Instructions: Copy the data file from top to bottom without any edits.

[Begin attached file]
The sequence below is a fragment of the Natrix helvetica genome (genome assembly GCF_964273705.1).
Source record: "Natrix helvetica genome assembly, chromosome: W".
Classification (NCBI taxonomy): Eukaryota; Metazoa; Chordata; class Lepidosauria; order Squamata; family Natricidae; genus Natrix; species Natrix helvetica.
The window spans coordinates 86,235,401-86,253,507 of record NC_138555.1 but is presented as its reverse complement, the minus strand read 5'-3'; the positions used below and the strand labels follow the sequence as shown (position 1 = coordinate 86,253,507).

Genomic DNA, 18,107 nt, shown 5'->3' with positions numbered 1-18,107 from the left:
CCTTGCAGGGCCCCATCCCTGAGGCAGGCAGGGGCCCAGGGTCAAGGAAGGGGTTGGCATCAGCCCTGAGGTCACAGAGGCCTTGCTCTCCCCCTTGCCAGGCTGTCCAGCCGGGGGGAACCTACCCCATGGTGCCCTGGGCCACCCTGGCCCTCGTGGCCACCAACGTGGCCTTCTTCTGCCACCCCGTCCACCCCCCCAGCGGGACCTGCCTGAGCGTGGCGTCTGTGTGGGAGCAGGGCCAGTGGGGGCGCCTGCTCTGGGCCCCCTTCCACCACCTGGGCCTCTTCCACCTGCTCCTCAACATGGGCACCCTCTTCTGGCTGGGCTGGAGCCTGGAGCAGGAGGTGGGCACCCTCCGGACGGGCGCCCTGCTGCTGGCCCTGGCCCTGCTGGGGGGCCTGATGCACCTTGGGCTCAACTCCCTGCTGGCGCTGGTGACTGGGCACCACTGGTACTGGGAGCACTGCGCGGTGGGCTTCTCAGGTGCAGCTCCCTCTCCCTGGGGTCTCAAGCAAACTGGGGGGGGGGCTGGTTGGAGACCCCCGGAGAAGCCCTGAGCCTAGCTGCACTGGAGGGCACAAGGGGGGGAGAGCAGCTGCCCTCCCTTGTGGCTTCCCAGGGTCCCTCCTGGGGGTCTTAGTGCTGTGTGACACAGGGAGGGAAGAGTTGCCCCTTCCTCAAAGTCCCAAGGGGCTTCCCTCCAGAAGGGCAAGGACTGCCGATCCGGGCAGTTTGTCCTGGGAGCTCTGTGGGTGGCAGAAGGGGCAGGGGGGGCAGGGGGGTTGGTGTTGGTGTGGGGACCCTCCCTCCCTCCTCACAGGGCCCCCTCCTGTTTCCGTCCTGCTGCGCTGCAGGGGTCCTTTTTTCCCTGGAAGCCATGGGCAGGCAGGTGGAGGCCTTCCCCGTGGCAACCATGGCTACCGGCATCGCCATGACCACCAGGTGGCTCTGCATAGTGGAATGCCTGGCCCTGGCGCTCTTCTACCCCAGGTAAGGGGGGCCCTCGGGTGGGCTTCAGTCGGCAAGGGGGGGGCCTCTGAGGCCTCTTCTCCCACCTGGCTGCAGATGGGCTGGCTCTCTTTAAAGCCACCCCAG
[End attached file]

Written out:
The sequence below is a fragment of the Natrix helvetica genome (genome assembly GCF_964273705.1).
Source record: "Natrix helvetica genome assembly, chromosome: W".
Classification (NCBI taxonomy): Eukaryota; Metazoa; Chordata; class Lepidosauria; order Squamata; family Natricidae; genus Natrix; species Natrix helvetica.
The window spans coordinates 86,235,401-86,253,507 of record NC_138555.1 but is presented as its reverse complement, the minus strand read 5'-3'; the positions used below and the strand labels follow the sequence as shown (position 1 = coordinate 86,253,507).

Genomic DNA, 18,107 nt, shown 5'->3' with positions numbered 1-18,107 from the left:
CCTTGCAGGGCCCCATCCCTGAGGCAGGCAGGGGCCCAGGGTCAAGGAAGGGGTTGGCATCAGCCCTGAGGTCACAGAGGCCTTGCTCTCCCCCTTGCCAGGCTGTCCAGCCGGGGGGAACCTACCCCATGGTGCCCTGGGCCACCCTGGCCCTCGTGGCCACCAACGTGGCCTTCTTCTGCCACCCCGTCCACCCCCCCAGCGGGACCTGCCTGAGCGTGGCGTCTGTGTGGGAGCAGGGCCAGTGGGGGCGCCTGCTCTGGGCCCCCTTCCACCACCTGGGCCTCTTCCACCTGCTCCTCAACATGGGCACCCTCTTCTGGCTGGGCTGGAGCCTGGAGCAGGAGGTGGGCACCCTCCGGACGGGCGCCCTGCTGCTGGCCCTGGCCCTGCTGGGGGGCCTGATGCACCTTGGGCTCAACTCCCTGCTGGCGCTGGTGACTGGGCACCACTGGTACTGGGAGCACTGCGCGGTGGGCTTCTCAGGTGCAGCTCCCTCTCCCTGGGGTCTCAAGCAAACTGGGGGGGGGGCTGGTTGGAGACCCCCGGAGAAGCCCTGAGCCTAGCTGCACTGGAGGGCACAAGGGGGGGAGAGCAGCTGCCCTCCCTTGTGGCTTCCCAGGGTCCCTCCTGGGGGTCTTAGTGCTGTGTGACACAGGGAGGGAAGAGTTGCCCCTTCCTCAAAGTCCCAAGGGGCTTCCCTCCAGAAGGGCAAGGACTGCCGATCCGGGCAGTTTGTCCTGGGAGCTCTGTGGGTGGCAGAAGGGGCAGGGGGGGCAGGGGGGTTGGTGTTGGTGTGGGGACCCTCCCTCCCTCCTCACAGGGCCCCCTCCTGTTTCCGTCCTGCTGCGCTGCAGGGGTCCTTTTTTCCCTGGAAGCCATGGGCAGGCAGGTGGAGGCCTTCCCCGTGGCAACCATGGCTACCGGCATCGCCATGACCACCAGGTGGCTCTGCATAGTGGAATGCCTGGCCCTGGCGCTCTTCTACCCCAGGTAAGGGGGGCCCTCGGGTGGGCTTCAGTCGGCAAGGGGGGGGCCTCTGAGGCCTCTTCTCCCACCTGGCTGCAGATGGGCTGGCTCTCTTTAAAGCCACCCCAG